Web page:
The Floating Circus

The Floating Circus . Tracie Vaughn Zimmer;

Bloomsbury USA Children's Books, 2008


Grade Level: gr. 6-8


ISBN & Cost: 978-1599901855, $15.99

©2008 Bloomsbury Children's Books



When Owen's orphanage puts him and his younger brother Zach on an orphan train to the West, Owen ditches the train and sets out on his own, figuring his brother has a better chance of being adopted by himself. Owen finds work on a circus boat, cleaning up after the animals. Just as he begins to build a sense of family with a freed slave named Solomon, a friend named Caleb and a baby elephant named Little Bet, disaster strikes, the boat is destroyed, and Owen must find a way to survive.


General Review: 

This historical novel will enlighten readers about a little-studied aspect of American history, the circus ships that traveled up and down the Mississippi River during the middle of the 19 th Century. Zimmer gives readers plenty to consider and discuss, including social issues like slavery, child labor and animal cruelty. But these “big ideas” are balanced out by a story that is fundamentally about one boy trying to survive on his own, which provides a human gateway into the larger issues.



Abandoned children -- Juvenile fiction.; Circus -- Juvenile fiction. ; River boats -- Juvenile fiction. ; Free African Americans -- Juvenile fiction. ; Yellow fever.


Author information: 

Something About the Author , vol. 169. 


Discussion Questions: (Standard 3; Benchmark 3)

  1. Because of his injury, Owen decides to desert his little brother on the orphan train and strike out on his own. What motivated Owen to make this decision? Is it a good decision in terms of the consequences he faces in the book? If you were in his position, what would you decide?
  2. Mendeley is a cruel elephant trainer, and in the end, pays for his cruelty with his life. How will Owen be different in training Little Bet? Compare and contrast the two training styles and discuss how one is better than the other.


  1. Owen considers himself lonely and friendless. Examine the relationships Owen has in the book—with Zach, with Solomon, with Caleb, with Little Bet. What can you tell about Owen's character by the way he interacts with others? Would he make a good friend for you?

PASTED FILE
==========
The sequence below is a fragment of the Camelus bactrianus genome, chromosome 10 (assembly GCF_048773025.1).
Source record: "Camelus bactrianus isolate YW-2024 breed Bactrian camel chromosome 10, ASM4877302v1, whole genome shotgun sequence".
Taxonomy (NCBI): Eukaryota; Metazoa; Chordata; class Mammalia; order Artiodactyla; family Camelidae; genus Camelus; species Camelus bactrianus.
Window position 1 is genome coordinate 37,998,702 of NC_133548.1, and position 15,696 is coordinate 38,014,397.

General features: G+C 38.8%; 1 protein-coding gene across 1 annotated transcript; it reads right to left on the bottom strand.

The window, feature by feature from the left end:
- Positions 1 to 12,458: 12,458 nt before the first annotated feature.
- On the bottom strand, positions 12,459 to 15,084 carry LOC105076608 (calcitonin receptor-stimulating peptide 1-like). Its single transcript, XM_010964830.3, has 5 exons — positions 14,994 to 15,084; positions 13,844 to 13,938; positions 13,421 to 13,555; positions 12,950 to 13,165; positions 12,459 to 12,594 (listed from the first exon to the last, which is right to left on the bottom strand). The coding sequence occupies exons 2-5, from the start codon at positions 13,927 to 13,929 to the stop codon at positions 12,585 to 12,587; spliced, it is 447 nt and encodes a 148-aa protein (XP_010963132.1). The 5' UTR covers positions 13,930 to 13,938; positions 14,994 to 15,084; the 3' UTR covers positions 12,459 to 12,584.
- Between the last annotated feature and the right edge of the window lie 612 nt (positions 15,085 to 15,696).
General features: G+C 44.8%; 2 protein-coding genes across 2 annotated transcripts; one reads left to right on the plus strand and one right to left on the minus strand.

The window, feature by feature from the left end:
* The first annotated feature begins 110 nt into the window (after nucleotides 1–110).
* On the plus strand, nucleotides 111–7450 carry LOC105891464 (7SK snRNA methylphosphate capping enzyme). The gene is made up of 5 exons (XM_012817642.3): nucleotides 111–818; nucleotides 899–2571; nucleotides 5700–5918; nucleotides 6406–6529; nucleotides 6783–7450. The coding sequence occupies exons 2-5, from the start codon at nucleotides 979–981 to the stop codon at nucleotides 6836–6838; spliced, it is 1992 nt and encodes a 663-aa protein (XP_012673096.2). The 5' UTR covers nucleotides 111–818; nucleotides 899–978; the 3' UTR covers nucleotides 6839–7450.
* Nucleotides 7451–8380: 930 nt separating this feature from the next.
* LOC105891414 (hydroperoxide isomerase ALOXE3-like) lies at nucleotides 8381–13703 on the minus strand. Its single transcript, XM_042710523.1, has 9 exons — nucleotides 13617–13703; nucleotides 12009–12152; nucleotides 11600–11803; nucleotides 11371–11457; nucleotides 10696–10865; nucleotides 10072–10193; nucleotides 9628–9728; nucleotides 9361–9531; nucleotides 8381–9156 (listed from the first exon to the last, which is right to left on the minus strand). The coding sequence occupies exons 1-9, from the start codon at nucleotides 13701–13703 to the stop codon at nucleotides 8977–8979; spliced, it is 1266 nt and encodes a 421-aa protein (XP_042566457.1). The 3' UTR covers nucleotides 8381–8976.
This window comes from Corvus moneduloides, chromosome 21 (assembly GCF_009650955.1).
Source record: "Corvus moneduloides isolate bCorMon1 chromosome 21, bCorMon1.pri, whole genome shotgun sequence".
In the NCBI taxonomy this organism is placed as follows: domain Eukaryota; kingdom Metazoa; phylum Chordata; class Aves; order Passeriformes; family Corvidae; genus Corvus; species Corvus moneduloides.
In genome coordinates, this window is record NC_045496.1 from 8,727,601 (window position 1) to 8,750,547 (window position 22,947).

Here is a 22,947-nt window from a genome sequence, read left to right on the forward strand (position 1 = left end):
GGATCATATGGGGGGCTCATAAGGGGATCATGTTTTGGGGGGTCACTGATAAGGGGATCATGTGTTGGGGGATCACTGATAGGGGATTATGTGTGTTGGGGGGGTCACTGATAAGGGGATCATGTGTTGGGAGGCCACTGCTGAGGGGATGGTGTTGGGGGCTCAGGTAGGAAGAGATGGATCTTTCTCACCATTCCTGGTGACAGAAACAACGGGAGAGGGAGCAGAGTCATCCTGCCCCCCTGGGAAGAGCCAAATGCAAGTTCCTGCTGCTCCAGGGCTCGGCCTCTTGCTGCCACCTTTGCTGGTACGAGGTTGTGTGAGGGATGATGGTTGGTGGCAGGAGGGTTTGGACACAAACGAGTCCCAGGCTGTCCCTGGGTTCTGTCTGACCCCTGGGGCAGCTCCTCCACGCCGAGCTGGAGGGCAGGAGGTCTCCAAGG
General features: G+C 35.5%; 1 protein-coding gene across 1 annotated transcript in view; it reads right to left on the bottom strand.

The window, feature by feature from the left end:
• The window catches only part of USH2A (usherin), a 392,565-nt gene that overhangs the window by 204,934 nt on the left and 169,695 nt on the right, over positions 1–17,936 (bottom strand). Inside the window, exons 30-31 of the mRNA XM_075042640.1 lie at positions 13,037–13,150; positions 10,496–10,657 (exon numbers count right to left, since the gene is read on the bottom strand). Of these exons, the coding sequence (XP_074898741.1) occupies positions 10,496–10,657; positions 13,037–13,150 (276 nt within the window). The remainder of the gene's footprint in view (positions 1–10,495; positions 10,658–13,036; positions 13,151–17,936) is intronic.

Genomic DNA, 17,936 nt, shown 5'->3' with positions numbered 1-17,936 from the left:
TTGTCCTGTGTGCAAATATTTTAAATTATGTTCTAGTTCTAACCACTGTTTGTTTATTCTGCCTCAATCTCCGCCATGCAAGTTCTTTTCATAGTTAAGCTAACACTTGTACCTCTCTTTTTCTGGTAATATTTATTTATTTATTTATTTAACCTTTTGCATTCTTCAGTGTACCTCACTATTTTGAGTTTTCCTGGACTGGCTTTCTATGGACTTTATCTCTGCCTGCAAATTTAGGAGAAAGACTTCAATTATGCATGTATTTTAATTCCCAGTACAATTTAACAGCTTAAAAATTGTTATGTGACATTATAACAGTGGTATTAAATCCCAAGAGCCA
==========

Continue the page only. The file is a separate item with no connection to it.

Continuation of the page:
2. The freaks earn a living by displaying their differences to others, yet when Owen sees them eating a meal together, he forgets their oddities and notes that they seem like a family. What allowed this change in perspective? Can you think of examples when there was more to a person or people than it seemed at first glance?



Also, the author's website includes discussion questions under the “For Teachers” link:


•  During the 1850s, most American children worked long days. Have students research the types of work children did during this period, and then write job descriptions for various positions. Have students discuss the pros and cons of various jobs. To extend this activity, bring a copy of Zimmer's book Steady Hands: Poems About Work into the classroom. Ask students to browse the book for contemporary jobs they might like to have and compare and contrast these modern-day jobs with the options available to 19 th -Century children. (Standard 5, Benchmark 3)

•  Have students research the advent of child labor laws. Hold a debate as to whether labor laws were a good idea and whether they were stringent enough from the start. (Standard 2, Benchmark 2)

•  Using a blank map of the United States, have students track Owen's journey, labeling all the places named. Have them research an estimated number of miles he travels during the story. (Standard 3, Benchmark 4)

•  Ask students to write a future chapter of the book. They might imagine him on Dan Rice's circus boat, training and performing with Little Bet. Or they might catch up with Owen just as he finds Solomon and begins to set him free. Or maybe they see him visiting the spinster sisters and reuniting with his younger brother Zach. (Standard 8, Benchmark 2)

•  In her Author's Note, Zimmer recommends a visit to the Circus World Museum in Baraboo, Wisconsin. Have students research the museum using its website ( ) and plan a trip to the museum, including a budget and an itinerary. (Standard 3, Benchmark 1)



The author's website includes project ideas under the “For Teachers” link:


Similar Books for Further Reading

•  The Freedom of Jenny by Julie Burtinshaw

•  Nobody's Boy by Jennifer Fleischner

•  Tomorrow, the River by Dianne E. Gray
Come Morning by Leslie D. Guccione

•  Children of the Orphan Trains (nonfiction) by Holly Littlefield

•  Desperate Journey by Jim Murphy

•  Twenty-One Elephants and Still Standing by April Jones Prince